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Argentina
Argentina
is subdivided into twenty-three provinces (Spanish: provincias, singular provincia) and one autonomous city (ciudad autónoma), Buenos Aires, which is the federal capital of the nation (Spanish: Capital Federal) as decided by Congress.[2] The provinces and the capital have their own constitutions, but exist under a federal system.

Contents

1 History 2 Political organization 3 List of provinces 4 See also 5 Notes 6 References 7 Bibliography 8 External links

History[edit] Main article: History of Argentina During the War of Independence the main cities and their surrounding countrysides became provinces though the intervention of their cabildos. The Anarchy of the Year XX completed this process, shaping the original thirteen provinces. Jujuy seceded from Salta
Salta
in 1834, and the thirteen provinces became fourteen. After seceding for a decade, Buenos Aires Province
Buenos Aires Province
accepted the 1853 Constitution of Argentina
Argentina
in 1861, and its capital city was made a federal territory in 1880.[3] A law from 1862 designated as national territories those under federal control but outside the frontiers of the provinces. In 1884 they served as bases for the establishment of the governorates of Misiones, Formosa, Chaco, La Pampa, Neuquén, Río Negro, Chubut, Santa Cruz and Tierra del Fuego.[4] The agreement about a frontier dispute with Chile in 1900 created the National Territory of Los Andes; its lands were incorporated into Jujuy, Salta
Salta
and Catamarca in 1943.[3] La Pampa and Chaco became provinces in 1951. Misiones did so in 1953, and Formosa, Neuquén, Río Negro, Chubut and Santa Cruz, in 1955. The last national territory, Tierra del Fuego, became the Tierra del Fuego, Antártida e Islas del Atlántico Sur Province in 1990.[3] Political organization[edit]

See also: List of Governors in Argentina Argentina
Argentina
is a federation of twenty-three provinces and one autonomous city, Buenos Aires. Provinces are divided for administration purposes into departments and municipalities, except for Buenos Aires
Buenos Aires
Province, which is divided into partidos. Buenos Aires
Buenos Aires
City itself is divided into communes (comuna). Provinces hold all the power that they chose not to delegate to the federal government;[5] they must be representative commonweaths and must not contradict the Constitution.[6] Beyond this they are fully autonomous: they enact their own constitutions,[7] freely organize their local governments,[8] and own and manage their natural and financial resources.[9] Thus, each province has its own set of provincial laws and justice system, a supreme court, a governor, an autonomous police force, and a congress; in eight provinces this legislature is bicameral, comprising an upper chamber (the Senate) and a lower chamber (the House of Deputies), while in the remaining fifteen provinces and in the Buenos Aires
Buenos Aires
City it is unicameral.[10][A] In case of sedition, insurrection, territorial invasion or any other emergent against the laws of the Nation on any province or the federal capital, the Congress has the authority to declare a federal intervention on the compromised district,[12] even in the absence of a formal request by the affected part.[13] When Congress is in recess and thus unable to decide, the President is entitled to decree such intervention, but this executive order is subject to Congressional override upon the Houses' immediate reassembly.[14] Once intervention is declared the compromised district's government is immediately dissolved—in whole or in part depending on Congressional decision—and the President appoints a representative or intervenor, who will serve for a short time until the emergency is solved. Since 1983 four provinces were intervened, namely Catamarca, Corrientes (twice), Santiago del Estero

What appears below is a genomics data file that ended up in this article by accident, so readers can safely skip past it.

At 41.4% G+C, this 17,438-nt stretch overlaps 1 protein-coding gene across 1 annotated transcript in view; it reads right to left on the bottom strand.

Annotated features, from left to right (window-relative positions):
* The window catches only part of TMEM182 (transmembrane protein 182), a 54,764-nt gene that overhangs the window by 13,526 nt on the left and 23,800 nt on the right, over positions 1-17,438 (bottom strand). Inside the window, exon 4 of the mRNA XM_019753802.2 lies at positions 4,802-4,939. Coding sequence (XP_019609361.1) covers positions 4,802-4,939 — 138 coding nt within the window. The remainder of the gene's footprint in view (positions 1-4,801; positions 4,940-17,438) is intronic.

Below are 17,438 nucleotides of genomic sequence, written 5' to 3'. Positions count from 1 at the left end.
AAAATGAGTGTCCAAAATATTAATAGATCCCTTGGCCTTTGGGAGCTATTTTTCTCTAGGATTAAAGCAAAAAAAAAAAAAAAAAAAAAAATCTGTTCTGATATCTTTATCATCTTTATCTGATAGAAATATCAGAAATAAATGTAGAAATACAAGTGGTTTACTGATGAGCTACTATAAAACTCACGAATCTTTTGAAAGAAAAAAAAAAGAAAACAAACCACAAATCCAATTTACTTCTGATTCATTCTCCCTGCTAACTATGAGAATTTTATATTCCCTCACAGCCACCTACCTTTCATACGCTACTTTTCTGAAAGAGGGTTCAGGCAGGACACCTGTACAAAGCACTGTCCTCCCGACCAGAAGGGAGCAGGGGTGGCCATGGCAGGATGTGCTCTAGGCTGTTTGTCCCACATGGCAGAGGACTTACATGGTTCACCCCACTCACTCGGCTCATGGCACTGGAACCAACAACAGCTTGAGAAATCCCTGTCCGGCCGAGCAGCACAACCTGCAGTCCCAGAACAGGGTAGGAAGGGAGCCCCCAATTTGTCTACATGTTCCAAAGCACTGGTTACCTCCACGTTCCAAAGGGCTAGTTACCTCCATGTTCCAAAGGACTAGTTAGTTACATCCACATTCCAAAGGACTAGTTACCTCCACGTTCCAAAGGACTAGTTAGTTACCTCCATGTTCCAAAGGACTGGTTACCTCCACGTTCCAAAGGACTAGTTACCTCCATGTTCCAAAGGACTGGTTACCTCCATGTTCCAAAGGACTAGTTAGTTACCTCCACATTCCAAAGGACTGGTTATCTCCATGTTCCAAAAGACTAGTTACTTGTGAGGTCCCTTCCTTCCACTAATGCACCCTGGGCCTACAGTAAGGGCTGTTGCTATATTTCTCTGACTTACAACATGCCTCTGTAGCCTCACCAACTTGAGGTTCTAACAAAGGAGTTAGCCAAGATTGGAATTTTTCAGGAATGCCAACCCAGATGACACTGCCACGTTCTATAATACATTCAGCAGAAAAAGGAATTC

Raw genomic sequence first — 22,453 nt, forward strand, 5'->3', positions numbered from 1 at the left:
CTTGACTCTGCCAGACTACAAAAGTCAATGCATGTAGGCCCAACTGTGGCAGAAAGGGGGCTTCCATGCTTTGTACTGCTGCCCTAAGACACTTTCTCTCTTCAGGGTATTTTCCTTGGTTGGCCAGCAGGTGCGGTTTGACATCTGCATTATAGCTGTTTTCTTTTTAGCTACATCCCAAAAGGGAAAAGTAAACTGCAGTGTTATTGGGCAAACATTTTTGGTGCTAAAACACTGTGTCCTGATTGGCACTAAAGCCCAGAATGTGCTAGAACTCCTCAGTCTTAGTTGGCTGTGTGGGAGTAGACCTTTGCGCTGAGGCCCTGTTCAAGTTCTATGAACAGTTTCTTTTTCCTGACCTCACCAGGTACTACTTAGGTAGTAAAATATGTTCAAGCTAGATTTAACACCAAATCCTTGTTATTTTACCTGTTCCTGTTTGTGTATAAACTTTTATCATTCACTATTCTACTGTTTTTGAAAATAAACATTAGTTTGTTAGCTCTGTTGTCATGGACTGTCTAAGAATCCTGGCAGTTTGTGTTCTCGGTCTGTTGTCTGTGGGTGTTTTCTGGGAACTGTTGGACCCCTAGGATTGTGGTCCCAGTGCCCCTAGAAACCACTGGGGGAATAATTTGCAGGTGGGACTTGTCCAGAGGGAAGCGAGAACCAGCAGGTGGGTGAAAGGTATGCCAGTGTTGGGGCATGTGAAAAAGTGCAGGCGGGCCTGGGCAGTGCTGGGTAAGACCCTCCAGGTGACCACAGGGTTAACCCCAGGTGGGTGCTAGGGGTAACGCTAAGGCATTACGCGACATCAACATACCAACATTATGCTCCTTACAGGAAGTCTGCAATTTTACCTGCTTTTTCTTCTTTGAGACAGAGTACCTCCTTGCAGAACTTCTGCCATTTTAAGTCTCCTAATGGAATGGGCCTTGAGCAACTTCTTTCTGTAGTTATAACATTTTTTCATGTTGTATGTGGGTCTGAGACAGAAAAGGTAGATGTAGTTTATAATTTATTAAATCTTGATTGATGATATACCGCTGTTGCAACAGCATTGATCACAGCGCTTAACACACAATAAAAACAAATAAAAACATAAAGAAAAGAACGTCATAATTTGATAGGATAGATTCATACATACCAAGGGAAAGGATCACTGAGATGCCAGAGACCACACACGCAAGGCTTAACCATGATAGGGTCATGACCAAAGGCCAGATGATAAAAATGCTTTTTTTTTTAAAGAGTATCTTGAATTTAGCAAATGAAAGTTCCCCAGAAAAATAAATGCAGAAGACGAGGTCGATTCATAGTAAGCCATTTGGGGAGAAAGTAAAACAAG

Santiago del Estero
(twice) and Tucumán.[15] During the 20th century, some provinces have had governments traditionally controlled by a single family (i.e. the Saadi family in Catamarca, or the Sapag family in Neuquén); in one case, it is still the situation as of 2009: the Province of San Luis was ruled almost without a break by the Rodríguez Saá family since December 1983.[16] Article 61 of the Constitution of the city of Buenos Aires
Buenos Aires
states that "Suffrage is free, equal, secret, universal, compulsory and not accumulative. The foreign residents enjoy this right, with the correlative obligations, on equal terms with Argentine citizens registered in this district, in the terms established by the law."[17] List of provinces[edit]

Provinces of Argentina[18]

Flag Province Capital HASC subdivision code Population[1] Area

Ciudad de Buenos Aires Buenos Aires DF 7006289108200000000♠2,891,082 203 km2 (78 sq mi)

Buenos Aires La Plata BA 7007155944280000000♠15,594,428 307,571 km2 (118,754 sq mi)

Catamarca (San Fernando del Valle de) Catamarca CT 7005367820000000000♠367,820 102,602 km2 (39,615 sq mi)

Chaco Resistencia CC 7006105346600000000♠1,053,466 99,633 km2 (38,469 sq mi)

Chubut Rawson CH 7005506668000000000♠506,668 224,686 km2 (86,752 sq mi)

Córdoba Córdoba CB 7006330482500000000♠3,304,825 165,321 km2 (63,831 sq mi)

Corrientes Corrientes CN 7005993338000000000♠993,338 88,199 km2 (34,054 sq mi)

Entre Ríos Paraná ER 7006123630000000000♠1,236,300 78,781 km2 (30,418 sq mi)

Formosa Formosa FM 7005527895000000000♠527,895 72,066 km2 (27,825 sq mi)

Jujuy (San Salvador de) Jujuy JY 7005672260000000000♠672,260 53,219 km2 (20,548 sq mi)